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Renault - 1998 Laguna
Renault - 1998 Laguna

Renault - 1998 Laguna

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Renault Laguna The Renault Laguna is a large family car produced by the French manufacturer Renault. Launched in 1994, the original model was replaced by an all-new Laguna in 200... More »
Renault Laguna

The Renault Laguna is a large family car produced by the French manufacturer Renault. Launched in 1994, the original model was replaced by an all-new Laguna in 2000.

First generation

The first generation Renault Laguna was launched early in 1994 as replacement for the Renault 21 liftback, initially also coming as a liftback only. In late 1995, an estate version, known in some markets as the Laguna Grandtour, was introduced, and replaced the 21-based Renault Savanna/Nevada. The available engines included 1.6, 1.8 and 2.0 petrol and a 2.2 diesel. A 3.0 V6 with automatic transmission joined the lineup after 1995.

Laguna's equipment levels were gradually getting more lavish, and soon all models came with power steering, electric front windows, driver's airbag and remote central locking as standard. Most of the range had twin airbags, antilock brakes, air-conditioning and CD player as either optional or standard equipment.

At the start of 1998 the Laguna received a moderate facelift, including a restyling of rear lights and a few other minor visual tweaks. More notably, the engines were updated and, in some markets, equipment levels enhanced again.

2000 saw the final edition of this Laguna - the Laguna Concorde. It had many extras, including semi-leather seats and vocal warnings like "your computer is now checking systems".

Second generation

At the end of 2000, after almost seven years of production, the original Laguna was replaced by an all-new model which shared its chassis with the Nissan Primera (which arrived a year later). The engines were upgraded and the equipment list made longer. It was the first vehicle available in Europe to score 5 stars in the EuroNCAP crash test results. The Laguna featured a 'keyless' ignition system which, instead of a key, used a credit card style device to unlock the car and start the engine - although the card is easily broken and expensive to replace. The styling of the second generation Laguna was heavily influenced by the Initiale concept car. Unfortunately, despite the technological advances, the Laguna II has not enjoyed a reputation for reliability, frequently appearing near the bottom of the J. D. Power tables.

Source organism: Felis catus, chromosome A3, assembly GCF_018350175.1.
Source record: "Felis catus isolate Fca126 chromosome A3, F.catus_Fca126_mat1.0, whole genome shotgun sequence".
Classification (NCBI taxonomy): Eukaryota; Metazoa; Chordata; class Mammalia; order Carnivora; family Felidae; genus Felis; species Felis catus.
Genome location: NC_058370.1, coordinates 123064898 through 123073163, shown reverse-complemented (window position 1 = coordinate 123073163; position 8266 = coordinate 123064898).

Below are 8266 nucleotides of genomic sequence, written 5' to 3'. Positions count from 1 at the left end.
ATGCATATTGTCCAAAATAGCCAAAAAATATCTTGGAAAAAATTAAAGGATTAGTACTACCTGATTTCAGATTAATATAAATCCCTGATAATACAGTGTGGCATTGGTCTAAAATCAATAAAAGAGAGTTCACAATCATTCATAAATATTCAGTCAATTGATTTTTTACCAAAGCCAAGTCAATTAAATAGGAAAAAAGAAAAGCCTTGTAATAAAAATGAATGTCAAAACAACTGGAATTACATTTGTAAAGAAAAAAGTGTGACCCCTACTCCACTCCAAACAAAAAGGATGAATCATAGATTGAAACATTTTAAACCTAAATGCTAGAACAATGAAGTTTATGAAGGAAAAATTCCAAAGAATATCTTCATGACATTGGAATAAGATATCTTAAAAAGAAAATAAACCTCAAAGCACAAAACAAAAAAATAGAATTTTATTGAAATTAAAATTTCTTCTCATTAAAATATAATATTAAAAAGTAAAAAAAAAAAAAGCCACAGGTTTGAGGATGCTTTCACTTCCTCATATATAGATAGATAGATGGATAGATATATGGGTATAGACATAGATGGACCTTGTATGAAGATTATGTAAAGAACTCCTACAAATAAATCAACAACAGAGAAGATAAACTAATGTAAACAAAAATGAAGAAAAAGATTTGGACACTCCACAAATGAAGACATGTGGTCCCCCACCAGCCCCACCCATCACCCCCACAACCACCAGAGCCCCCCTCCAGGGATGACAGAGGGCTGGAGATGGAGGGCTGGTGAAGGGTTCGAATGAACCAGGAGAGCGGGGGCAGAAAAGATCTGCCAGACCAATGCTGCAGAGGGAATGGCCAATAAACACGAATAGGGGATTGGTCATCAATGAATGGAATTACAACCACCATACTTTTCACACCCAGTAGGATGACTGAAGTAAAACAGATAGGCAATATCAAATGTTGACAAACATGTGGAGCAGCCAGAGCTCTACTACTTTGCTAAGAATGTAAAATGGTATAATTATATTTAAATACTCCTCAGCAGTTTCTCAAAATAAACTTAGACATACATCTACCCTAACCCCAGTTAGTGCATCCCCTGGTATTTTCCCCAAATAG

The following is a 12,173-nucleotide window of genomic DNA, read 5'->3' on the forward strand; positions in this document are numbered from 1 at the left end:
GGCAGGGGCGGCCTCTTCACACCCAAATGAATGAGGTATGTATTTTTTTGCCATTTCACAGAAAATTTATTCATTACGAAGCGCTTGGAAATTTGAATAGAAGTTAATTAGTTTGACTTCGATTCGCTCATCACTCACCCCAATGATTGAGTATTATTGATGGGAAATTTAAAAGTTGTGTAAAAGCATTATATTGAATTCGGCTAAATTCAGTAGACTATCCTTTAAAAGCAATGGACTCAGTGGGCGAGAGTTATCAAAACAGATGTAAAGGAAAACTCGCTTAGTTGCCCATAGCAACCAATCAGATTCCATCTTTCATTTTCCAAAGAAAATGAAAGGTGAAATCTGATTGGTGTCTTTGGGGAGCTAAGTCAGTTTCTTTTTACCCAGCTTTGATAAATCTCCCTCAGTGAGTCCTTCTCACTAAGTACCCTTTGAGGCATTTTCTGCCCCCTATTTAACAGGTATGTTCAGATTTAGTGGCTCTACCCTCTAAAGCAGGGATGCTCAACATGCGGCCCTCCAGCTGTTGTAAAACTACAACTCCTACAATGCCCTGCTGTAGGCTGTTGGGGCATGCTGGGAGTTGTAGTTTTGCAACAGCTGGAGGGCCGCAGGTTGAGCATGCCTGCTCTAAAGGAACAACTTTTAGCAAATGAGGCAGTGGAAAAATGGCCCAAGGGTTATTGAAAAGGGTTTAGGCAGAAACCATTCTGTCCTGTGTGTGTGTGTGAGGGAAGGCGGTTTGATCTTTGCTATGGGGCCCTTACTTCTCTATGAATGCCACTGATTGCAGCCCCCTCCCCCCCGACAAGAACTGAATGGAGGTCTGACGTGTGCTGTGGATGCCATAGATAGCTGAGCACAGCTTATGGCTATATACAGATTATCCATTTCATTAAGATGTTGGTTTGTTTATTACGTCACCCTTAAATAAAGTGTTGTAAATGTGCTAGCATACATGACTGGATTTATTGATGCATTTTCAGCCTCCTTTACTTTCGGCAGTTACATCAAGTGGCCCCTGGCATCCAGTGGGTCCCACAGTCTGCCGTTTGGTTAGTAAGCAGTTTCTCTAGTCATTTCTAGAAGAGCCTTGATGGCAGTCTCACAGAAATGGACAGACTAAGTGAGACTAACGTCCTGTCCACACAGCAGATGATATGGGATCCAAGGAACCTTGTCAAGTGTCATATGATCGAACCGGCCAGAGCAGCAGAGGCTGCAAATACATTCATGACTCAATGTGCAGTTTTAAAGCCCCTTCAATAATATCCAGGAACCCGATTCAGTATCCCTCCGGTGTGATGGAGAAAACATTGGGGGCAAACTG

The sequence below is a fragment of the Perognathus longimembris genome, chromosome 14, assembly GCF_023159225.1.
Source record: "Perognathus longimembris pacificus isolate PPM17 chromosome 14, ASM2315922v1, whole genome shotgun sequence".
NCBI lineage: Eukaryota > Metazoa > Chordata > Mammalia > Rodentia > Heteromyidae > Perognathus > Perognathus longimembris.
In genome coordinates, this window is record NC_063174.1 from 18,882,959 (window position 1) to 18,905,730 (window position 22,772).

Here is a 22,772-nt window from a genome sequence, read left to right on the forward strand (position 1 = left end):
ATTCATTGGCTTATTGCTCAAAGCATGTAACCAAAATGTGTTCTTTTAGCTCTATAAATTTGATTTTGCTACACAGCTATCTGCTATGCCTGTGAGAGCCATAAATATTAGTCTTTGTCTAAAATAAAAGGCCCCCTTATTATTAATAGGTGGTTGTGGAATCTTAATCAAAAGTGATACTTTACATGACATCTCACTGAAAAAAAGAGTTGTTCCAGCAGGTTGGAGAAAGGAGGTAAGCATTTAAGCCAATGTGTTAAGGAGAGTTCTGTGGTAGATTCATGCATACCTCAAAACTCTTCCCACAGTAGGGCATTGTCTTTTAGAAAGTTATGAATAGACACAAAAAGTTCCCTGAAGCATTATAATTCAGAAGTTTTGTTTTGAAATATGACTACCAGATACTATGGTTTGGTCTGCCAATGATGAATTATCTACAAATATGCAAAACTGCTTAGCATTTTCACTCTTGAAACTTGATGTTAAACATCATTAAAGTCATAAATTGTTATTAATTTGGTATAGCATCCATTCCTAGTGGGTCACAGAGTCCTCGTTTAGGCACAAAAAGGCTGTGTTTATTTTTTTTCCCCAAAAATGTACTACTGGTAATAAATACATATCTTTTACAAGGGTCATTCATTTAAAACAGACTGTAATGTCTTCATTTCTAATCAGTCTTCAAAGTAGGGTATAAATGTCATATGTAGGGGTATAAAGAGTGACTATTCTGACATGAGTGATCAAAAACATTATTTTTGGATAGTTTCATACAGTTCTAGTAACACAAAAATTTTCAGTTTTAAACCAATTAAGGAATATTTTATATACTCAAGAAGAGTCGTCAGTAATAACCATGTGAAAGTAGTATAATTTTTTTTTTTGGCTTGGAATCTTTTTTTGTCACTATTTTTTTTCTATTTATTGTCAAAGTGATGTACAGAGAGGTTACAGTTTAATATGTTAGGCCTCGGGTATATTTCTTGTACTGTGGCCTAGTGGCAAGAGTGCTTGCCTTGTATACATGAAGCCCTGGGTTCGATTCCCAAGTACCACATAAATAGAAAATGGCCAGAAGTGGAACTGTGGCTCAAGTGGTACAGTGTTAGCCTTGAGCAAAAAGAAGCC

The Laguna estate was only available with five seats, unlike the previous model which has seven seats as an option on some versions. It was badged SportsTourer or Grandtour depending on the country, and was marketed as a lifestyle vehicle rather than a load carrier.

The Laguna II had a small facelift and relaunch in March 2005. The engines are much the same as before, with the 1.6 and 1.8 petrol units being offered in some markets, while other countries get a 2.0 petrol unit (turbo or non-turbo) and two diesels (1.9 or 2.2 direct-injection).

Timeline

1994, January - Laguna hatchback launched, with 1.8 8V, 2.0 8V and PRV V6 engine options.

1994, October - Normally aspirated 2.2 litre diesel engine added to range.

1995 - Station wagon launched, and 2 litre 16V Volvo engine added to range.

1996 - 2.2 litre turbodiesel engine added to range.

1997 - V6 engine replaced with new model.

1998 - Laguna is revamped, with some small exterior changes (including new front and rear lights) as well as new 1.6 16V and 1.8 16V petrol and 1.9 dTi turbodiesel engines. These units replace the existing 1.8 8V, 2.0 8V and 2.2 normally aspirated diesel engines (the 1.8 8V remains in use for the LPG model, however). The automatic transmission is replaced by the all new "proactive" transmission, developed and built in collaboration with PSA Peugeot Citro├źn.

1999 - 2 litre 16V Volvo engine replaced with new 2 litre 16V unit, and 2.2 turbodiesel is replaced by new 1.9 dCi.

2000 - The Laguna is replaced with the all-new Laguna II. Engine range entirely upgraded.

2005 - Laguna II revamped. Minor cosmetic changes in and out, engines vary according to country, with 1.6 or 1.8 petrol units offered along with a 2.0 petrol unit (turbo or non-turbo) and two diesels (1.9 or 2.2 direct-injection). New Renault-Nissan 2.0 dCi engine replaced the 2.2 dCi from late 2005, providing 150 or 175bhp. 120bhp Euro III 1.9 dCi phased out in favour of 130bhp Euro IV 1.9 dCi FAP. The 2.2dCi is retained in FAP form for automatic transmission models only as a 140bhp engine. In both cases, Euro IV compliance is achieved using a particle filter (DPF).

This article is licensed under the GNU Free Documentation License. It uses material from Wikipedia.
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